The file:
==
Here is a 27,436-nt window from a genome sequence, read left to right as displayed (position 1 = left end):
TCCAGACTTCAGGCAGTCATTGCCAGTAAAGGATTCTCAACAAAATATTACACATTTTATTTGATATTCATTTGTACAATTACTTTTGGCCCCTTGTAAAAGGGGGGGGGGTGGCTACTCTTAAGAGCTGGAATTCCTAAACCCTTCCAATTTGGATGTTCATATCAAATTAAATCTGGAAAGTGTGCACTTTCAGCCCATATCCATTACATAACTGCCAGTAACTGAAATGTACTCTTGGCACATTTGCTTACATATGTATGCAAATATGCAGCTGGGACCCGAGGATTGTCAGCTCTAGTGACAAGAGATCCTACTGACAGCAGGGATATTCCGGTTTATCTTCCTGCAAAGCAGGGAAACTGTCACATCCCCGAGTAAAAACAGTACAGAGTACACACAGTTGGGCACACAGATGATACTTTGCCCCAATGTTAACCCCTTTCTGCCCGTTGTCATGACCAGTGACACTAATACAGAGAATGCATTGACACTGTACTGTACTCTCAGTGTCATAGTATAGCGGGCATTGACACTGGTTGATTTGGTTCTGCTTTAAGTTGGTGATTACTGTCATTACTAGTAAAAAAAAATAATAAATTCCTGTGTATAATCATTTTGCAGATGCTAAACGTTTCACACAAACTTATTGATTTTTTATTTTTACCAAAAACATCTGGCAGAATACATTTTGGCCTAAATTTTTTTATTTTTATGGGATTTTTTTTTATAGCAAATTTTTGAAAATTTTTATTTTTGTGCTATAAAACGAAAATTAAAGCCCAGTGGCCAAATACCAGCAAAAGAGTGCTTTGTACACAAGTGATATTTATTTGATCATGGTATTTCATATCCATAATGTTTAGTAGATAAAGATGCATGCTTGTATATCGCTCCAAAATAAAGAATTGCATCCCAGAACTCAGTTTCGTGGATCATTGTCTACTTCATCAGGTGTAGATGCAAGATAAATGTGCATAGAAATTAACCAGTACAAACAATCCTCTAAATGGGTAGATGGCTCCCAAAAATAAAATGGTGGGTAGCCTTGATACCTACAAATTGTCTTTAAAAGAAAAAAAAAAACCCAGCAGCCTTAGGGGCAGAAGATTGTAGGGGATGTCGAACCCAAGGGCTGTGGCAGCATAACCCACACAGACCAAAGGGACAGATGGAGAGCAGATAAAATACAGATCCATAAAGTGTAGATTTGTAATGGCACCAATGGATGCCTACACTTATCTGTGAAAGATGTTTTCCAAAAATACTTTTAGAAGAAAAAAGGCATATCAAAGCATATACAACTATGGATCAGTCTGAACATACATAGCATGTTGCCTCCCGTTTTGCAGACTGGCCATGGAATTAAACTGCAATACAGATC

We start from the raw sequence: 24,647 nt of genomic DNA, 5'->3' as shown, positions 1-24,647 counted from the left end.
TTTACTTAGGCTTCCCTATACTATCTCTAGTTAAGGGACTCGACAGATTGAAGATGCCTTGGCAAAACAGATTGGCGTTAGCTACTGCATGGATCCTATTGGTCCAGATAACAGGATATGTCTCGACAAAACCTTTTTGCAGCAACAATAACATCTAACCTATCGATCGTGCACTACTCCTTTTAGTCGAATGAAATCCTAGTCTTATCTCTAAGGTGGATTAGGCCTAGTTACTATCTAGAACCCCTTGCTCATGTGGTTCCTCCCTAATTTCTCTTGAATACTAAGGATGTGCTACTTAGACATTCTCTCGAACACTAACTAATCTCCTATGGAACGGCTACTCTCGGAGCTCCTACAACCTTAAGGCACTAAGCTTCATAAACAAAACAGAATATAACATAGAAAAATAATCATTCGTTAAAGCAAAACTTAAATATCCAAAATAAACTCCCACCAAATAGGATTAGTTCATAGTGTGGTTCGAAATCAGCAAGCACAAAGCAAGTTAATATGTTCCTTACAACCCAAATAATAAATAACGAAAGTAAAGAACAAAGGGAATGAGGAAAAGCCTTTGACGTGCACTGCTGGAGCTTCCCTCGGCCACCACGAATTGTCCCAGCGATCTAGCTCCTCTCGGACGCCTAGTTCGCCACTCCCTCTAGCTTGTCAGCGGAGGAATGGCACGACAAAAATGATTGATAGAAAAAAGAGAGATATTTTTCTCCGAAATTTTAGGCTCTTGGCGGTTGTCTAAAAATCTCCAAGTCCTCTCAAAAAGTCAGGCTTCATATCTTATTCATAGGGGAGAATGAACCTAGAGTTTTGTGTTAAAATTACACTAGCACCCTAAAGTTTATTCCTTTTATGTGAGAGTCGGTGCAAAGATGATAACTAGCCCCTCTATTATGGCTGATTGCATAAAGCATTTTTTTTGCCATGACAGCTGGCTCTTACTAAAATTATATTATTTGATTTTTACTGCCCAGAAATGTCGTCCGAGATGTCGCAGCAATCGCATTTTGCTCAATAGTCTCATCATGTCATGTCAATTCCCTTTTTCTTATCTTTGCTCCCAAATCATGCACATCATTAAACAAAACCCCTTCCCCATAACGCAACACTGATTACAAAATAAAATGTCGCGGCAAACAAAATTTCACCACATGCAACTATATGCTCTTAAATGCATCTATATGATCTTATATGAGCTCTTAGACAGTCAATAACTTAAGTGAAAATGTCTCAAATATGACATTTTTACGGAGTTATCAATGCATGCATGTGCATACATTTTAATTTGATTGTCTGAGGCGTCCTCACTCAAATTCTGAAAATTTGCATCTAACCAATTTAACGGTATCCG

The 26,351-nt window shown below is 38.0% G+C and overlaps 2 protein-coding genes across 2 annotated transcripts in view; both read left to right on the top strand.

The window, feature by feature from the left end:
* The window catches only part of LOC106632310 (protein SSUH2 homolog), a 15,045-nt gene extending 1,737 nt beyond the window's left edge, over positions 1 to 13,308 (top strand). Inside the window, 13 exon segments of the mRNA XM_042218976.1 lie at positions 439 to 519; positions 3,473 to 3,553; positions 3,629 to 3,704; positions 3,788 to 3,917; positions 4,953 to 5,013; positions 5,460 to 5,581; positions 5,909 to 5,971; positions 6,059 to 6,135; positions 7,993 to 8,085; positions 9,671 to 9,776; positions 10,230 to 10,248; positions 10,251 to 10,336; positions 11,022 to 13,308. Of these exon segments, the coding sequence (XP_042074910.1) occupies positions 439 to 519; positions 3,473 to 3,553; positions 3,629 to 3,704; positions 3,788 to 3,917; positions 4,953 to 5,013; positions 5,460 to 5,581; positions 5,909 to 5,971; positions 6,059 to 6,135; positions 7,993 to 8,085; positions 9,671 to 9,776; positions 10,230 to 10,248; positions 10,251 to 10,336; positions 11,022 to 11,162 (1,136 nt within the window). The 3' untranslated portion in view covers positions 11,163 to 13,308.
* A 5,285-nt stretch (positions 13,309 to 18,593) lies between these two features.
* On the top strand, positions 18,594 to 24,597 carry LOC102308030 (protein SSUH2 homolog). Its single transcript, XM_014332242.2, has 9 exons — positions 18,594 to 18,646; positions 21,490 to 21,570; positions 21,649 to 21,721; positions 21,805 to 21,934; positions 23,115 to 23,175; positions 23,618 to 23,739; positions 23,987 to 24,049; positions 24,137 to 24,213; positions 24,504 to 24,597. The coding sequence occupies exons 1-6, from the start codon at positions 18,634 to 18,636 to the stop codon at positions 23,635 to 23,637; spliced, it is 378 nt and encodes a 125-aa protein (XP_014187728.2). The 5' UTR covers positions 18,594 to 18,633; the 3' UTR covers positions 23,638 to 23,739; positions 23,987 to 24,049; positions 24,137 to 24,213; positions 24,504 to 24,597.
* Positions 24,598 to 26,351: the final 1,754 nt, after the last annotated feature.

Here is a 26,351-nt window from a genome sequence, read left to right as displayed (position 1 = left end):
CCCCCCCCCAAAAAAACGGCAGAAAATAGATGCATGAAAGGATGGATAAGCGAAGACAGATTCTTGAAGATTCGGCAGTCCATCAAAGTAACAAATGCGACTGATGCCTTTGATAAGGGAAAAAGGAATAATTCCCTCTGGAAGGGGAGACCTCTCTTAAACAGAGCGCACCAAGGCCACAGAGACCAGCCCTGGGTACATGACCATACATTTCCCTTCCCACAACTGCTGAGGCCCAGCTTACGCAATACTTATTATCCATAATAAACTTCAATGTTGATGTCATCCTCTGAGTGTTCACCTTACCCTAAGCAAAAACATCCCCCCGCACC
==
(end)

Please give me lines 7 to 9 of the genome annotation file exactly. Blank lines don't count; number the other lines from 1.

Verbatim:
* The window catches only part of LOC106632310 (protein SSUH2 homolog), a 15,045-nt gene extending 1,737 nt beyond the window's left edge, over positions 1 to 13,308 (top strand). Inside the window, 13 exon segments of the mRNA XM_042218976.1 lie at positions 439 to 519; positions 3,473 to 3,553; positions 3,629 to 3,704; positions 3,788 to 3,917; positions 4,953 to 5,013; positions 5,460 to 5,581; positions 5,909 to 5,971; positions 6,059 to 6,135; positions 7,993 to 8,085; positions 9,671 to 9,776; positions 10,230 to 10,248; positions 10,251 to 10,336; positions 11,022 to 13,308. Of these exon segments, the coding sequence (XP_042074910.1) occupies positions 439 to 519; positions 3,473 to 3,553; positions 3,629 to 3,704; positions 3,788 to 3,917; positions 4,953 to 5,013; positions 5,460 to 5,581; positions 5,909 to 5,971; positions 6,059 to 6,135; positions 7,993 to 8,085; positions 9,671 to 9,776; positions 10,230 to 10,248; positions 10,251 to 10,336; positions 11,022 to 11,162 (1,136 nt within the window). The 3' untranslated portion in view covers positions 11,163 to 13,308.
* A 5,285-nt stretch (positions 13,309 to 18,593) lies between these two features.
* On the top strand, positions 18,594 to 24,597 carry LOC102308030 (protein SSUH2 homolog). Its single transcript, XM_014332242.2, has 9 exons — positions 18,594 to 18,646; positions 21,490 to 21,570; positions 21,649 to 21,721; positions 21,805 to 21,934; positions 23,115 to 23,175; positions 23,618 to 23,739; positions 23,987 to 24,049; positions 24,137 to 24,213; positions 24,504 to 24,597. The coding sequence occupies exons 1-6, from the start codon at positions 18,634 to 18,636 to the stop codon at positions 23,635 to 23,637; spliced, it is 378 nt and encodes a 125-aa protein (XP_014187728.2). The 5' UTR covers positions 18,594 to 18,633; the 3' UTR covers positions 23,638 to 23,739; positions 23,987 to 24,049; positions 24,137 to 24,213; positions 24,504 to 24,597.